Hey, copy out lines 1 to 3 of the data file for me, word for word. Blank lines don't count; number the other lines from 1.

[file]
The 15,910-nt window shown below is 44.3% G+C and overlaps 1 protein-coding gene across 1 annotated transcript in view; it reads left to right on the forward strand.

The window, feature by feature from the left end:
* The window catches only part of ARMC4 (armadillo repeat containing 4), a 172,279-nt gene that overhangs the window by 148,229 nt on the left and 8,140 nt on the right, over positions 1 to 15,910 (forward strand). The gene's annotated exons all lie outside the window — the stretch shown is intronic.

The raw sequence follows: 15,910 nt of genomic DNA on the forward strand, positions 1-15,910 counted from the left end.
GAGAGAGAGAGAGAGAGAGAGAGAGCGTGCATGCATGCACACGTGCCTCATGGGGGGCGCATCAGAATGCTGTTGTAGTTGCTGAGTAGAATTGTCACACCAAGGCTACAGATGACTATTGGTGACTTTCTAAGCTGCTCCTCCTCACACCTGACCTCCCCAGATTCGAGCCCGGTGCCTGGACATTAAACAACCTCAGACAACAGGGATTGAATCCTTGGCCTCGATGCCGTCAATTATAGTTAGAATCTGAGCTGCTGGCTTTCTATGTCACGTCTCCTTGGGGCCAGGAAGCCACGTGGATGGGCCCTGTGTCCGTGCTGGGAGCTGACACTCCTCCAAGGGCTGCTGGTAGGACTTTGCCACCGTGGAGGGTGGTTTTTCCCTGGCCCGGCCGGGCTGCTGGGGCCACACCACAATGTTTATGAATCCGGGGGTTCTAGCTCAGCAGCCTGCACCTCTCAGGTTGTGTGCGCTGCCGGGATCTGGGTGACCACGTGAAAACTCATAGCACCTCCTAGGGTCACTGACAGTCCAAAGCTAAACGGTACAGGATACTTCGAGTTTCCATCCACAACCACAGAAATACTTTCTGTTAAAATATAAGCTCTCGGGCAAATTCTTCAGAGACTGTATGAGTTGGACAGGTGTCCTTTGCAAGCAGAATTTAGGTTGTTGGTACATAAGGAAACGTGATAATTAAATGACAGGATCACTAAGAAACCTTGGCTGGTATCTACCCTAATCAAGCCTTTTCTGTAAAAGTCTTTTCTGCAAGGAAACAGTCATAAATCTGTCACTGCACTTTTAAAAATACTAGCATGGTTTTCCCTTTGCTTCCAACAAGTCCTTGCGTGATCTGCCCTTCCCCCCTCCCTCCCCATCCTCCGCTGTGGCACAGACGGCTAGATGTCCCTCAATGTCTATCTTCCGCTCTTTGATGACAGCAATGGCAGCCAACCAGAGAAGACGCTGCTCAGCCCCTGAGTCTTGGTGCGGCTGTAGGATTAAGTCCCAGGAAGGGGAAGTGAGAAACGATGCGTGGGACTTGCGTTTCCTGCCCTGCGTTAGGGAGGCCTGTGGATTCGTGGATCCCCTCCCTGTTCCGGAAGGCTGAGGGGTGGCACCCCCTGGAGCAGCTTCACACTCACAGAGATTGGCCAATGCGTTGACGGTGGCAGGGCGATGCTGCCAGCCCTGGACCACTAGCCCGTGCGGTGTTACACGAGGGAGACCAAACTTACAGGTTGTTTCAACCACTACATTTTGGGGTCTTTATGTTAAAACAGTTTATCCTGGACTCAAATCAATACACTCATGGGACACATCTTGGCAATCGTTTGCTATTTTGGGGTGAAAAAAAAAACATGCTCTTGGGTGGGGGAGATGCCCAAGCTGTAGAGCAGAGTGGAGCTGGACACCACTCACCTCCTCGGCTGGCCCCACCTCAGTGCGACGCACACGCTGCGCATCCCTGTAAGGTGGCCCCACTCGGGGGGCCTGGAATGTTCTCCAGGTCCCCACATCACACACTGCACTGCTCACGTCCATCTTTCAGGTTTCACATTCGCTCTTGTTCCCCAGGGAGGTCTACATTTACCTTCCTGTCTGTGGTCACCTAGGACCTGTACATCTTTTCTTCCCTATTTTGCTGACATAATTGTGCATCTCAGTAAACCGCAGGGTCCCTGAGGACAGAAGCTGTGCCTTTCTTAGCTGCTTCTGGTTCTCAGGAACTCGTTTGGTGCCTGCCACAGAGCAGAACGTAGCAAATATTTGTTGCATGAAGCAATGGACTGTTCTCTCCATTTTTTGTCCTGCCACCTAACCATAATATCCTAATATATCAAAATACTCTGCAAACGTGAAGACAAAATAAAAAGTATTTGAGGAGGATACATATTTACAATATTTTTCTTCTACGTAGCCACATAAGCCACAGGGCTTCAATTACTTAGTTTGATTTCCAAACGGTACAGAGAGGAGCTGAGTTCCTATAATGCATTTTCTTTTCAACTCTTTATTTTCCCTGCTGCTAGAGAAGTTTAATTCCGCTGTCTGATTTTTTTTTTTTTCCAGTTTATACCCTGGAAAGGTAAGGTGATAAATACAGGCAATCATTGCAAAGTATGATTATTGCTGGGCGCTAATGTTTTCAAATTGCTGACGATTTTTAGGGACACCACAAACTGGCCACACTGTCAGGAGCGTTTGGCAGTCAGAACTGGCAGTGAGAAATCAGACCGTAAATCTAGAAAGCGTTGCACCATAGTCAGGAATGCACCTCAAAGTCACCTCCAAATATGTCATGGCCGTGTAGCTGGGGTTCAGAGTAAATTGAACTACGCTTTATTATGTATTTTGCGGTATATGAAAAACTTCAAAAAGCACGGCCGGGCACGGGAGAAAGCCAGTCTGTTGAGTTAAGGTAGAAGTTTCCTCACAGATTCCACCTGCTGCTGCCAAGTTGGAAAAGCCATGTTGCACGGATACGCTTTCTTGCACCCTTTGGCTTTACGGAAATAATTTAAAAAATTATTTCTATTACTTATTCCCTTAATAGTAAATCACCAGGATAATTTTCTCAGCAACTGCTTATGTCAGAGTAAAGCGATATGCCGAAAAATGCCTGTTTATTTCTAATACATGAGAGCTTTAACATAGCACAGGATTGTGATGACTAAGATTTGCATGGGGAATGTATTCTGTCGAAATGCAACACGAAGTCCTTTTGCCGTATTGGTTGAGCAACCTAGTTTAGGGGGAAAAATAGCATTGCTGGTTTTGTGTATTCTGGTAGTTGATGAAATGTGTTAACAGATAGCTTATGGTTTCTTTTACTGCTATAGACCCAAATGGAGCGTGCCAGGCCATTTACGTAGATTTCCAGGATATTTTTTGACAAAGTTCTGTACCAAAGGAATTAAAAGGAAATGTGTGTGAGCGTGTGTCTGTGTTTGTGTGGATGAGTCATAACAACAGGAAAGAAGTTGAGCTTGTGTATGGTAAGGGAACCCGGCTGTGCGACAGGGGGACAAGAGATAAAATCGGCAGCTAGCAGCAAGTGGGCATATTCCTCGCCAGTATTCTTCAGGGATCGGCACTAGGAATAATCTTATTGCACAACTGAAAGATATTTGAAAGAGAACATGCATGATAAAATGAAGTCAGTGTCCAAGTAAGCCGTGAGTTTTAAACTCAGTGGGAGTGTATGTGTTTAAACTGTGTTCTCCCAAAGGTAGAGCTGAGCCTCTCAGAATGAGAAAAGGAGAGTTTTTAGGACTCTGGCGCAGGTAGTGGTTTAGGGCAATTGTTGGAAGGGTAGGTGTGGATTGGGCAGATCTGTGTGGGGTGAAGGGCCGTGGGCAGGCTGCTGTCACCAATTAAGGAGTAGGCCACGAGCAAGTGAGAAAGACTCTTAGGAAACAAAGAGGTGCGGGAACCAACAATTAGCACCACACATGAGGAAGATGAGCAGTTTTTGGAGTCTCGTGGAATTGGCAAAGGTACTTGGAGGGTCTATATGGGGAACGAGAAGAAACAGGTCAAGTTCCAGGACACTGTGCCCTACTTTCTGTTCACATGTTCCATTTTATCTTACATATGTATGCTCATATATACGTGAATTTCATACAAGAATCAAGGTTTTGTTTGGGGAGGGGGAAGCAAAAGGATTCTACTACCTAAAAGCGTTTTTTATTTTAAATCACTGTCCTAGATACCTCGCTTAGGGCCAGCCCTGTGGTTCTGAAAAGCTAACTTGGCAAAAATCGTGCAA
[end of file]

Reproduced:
The 15,910-nt window shown below is 44.3% G+C and overlaps 1 protein-coding gene across 1 annotated transcript in view; it reads left to right on the forward strand.

The window, feature by feature from the left end:
* The window catches only part of ARMC4 (armadillo repeat containing 4), a 172,279-nt gene that overhangs the window by 148,229 nt on the left and 8,140 nt on the right, over positions 1 to 15,910 (forward strand). The gene's annotated exons all lie outside the window — the stretch shown is intronic.